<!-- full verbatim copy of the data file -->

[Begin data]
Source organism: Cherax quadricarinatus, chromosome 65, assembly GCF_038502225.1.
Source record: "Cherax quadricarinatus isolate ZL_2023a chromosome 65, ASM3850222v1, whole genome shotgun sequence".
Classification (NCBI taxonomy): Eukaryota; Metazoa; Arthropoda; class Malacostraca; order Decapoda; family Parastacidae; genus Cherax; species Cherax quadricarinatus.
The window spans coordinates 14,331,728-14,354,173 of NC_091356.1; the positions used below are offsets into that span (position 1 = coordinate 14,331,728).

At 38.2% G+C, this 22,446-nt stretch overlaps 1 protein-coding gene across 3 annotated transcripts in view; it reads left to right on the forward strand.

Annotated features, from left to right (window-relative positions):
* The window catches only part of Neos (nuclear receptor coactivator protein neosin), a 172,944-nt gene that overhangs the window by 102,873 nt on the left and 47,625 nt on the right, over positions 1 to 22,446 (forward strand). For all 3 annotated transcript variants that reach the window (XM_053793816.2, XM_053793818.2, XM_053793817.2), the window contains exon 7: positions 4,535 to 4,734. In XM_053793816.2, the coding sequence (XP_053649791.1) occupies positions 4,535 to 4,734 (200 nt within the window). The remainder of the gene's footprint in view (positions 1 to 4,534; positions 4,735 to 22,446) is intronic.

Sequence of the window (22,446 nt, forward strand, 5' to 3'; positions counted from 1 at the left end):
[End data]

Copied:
Source organism: Cherax quadricarinatus, chromosome 65, assembly GCF_038502225.1.
Source record: "Cherax quadricarinatus isolate ZL_2023a chromosome 65, ASM3850222v1, whole genome shotgun sequence".
Classification (NCBI taxonomy): Eukaryota; Metazoa; Arthropoda; class Malacostraca; order Decapoda; family Parastacidae; genus Cherax; species Cherax quadricarinatus.
The window spans coordinates 14,331,728-14,354,173 of NC_091356.1; the positions used below are offsets into that span (position 1 = coordinate 14,331,728).

At 38.2% G+C, this 22,446-nt stretch overlaps 1 protein-coding gene across 3 annotated transcripts in view; it reads left to right on the forward strand.

Annotated features, from left to right (window-relative positions):
* The window catches only part of Neos (nuclear receptor coactivator protein neosin), a 172,944-nt gene that overhangs the window by 102,873 nt on the left and 47,625 nt on the right, over positions 1 to 22,446 (forward strand). For all 3 annotated transcript variants that reach the window (XM_053793816.2, XM_053793818.2, XM_053793817.2), the window contains exon 7: positions 4,535 to 4,734. In XM_053793816.2, the coding sequence (XP_053649791.1) occupies positions 4,535 to 4,734 (200 nt within the window). The remainder of the gene's footprint in view (positions 1 to 4,534; positions 4,735 to 22,446) is intronic.

Sequence of the window (22,446 nt, forward strand, 5' to 3'; positions counted from 1 at the left end):